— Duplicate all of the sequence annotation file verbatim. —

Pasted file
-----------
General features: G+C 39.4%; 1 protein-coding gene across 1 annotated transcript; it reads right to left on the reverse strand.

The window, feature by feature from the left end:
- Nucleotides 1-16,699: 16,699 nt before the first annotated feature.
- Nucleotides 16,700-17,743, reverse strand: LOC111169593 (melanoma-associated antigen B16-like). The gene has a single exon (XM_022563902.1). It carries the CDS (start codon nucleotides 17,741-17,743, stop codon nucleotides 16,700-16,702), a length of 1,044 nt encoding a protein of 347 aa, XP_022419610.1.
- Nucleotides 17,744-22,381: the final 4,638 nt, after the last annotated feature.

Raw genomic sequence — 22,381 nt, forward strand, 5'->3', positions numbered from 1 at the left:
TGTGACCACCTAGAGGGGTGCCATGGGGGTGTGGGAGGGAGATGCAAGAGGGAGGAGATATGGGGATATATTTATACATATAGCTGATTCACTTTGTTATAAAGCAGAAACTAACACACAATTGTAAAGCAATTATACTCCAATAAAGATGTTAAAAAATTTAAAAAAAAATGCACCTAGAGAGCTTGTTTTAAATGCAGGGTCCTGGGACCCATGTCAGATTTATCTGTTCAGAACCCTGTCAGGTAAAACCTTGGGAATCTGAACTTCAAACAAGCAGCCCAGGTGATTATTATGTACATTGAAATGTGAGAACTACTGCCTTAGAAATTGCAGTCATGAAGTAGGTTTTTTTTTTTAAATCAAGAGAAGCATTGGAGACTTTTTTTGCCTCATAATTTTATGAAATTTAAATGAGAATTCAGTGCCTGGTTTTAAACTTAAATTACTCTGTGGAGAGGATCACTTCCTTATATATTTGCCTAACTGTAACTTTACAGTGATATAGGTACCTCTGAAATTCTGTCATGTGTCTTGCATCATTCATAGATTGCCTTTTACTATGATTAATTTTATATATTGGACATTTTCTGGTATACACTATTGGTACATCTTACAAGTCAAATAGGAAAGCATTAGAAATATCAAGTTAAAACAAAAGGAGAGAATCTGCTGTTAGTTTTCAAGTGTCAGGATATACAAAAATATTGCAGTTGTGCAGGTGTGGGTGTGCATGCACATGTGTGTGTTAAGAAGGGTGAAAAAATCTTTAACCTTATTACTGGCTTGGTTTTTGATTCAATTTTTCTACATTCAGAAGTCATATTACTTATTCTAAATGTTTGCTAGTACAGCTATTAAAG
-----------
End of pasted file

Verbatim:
General features: G+C 39.4%; 1 protein-coding gene across 1 annotated transcript; it reads right to left on the reverse strand.

The window, feature by feature from the left end:
- Nucleotides 1-16,699: 16,699 nt before the first annotated feature.
- Nucleotides 16,700-17,743, reverse strand: LOC111169593 (melanoma-associated antigen B16-like). The gene has a single exon (XM_022563902.1). It carries the CDS (start codon nucleotides 17,741-17,743, stop codon nucleotides 16,700-16,702), a length of 1,044 nt encoding a protein of 347 aa, XP_022419610.1.
- Nucleotides 17,744-22,381: the final 4,638 nt, after the last annotated feature.

Raw genomic sequence — 22,381 nt, forward strand, 5'->3', positions numbered from 1 at the left:
TGTGACCACCTAGAGGGGTGCCATGGGGGTGTGGGAGGGAGATGCAAGAGGGAGGAGATATGGGGATATATTTATACATATAGCTGATTCACTTTGTTATAAAGCAGAAACTAACACACAATTGTAAAGCAATTATACTCCAATAAAGATGTTAAAAAATTTAAAAAAAAATGCACCTAGAGAGCTTGTTTTAAATGCAGGGTCCTGGGACCCATGTCAGATTTATCTGTTCAGAACCCTGTCAGGTAAAACCTTGGGAATCTGAACTTCAAACAAGCAGCCCAGGTGATTATTATGTACATTGAAATGTGAGAACTACTGCCTTAGAAATTGCAGTCATGAAGTAGGTTTTTTTTTTTAAATCAAGAGAAGCATTGGAGACTTTTTTTGCCTCATAATTTTATGAAATTTAAATGAGAATTCAGTGCCTGGTTTTAAACTTAAATTACTCTGTGGAGAGGATCACTTCCTTATATATTTGCCTAACTGTAACTTTACAGTGATATAGGTACCTCTGAAATTCTGTCATGTGTCTTGCATCATTCATAGATTGCCTTTTACTATGATTAATTTTATATATTGGACATTTTCTGGTATACACTATTGGTACATCTTACAAGTCAAATAGGAAAGCATTAGAAATATCAAGTTAAAACAAAAGGAGAGAATCTGCTGTTAGTTTTCAAGTGTCAGGATATACAAAAATATTGCAGTTGTGCAGGTGTGGGTGTGCATGCACATGTGTGTGTTAAGAAGGGTGAAAAAATCTTTAACCTTATTACTGGCTTGGTTTTTGATTCAATTTTTCTACATTCAGAAGTCATATTACTTATTCTAAATGTTTGCTAGTACAGCTATTAAAG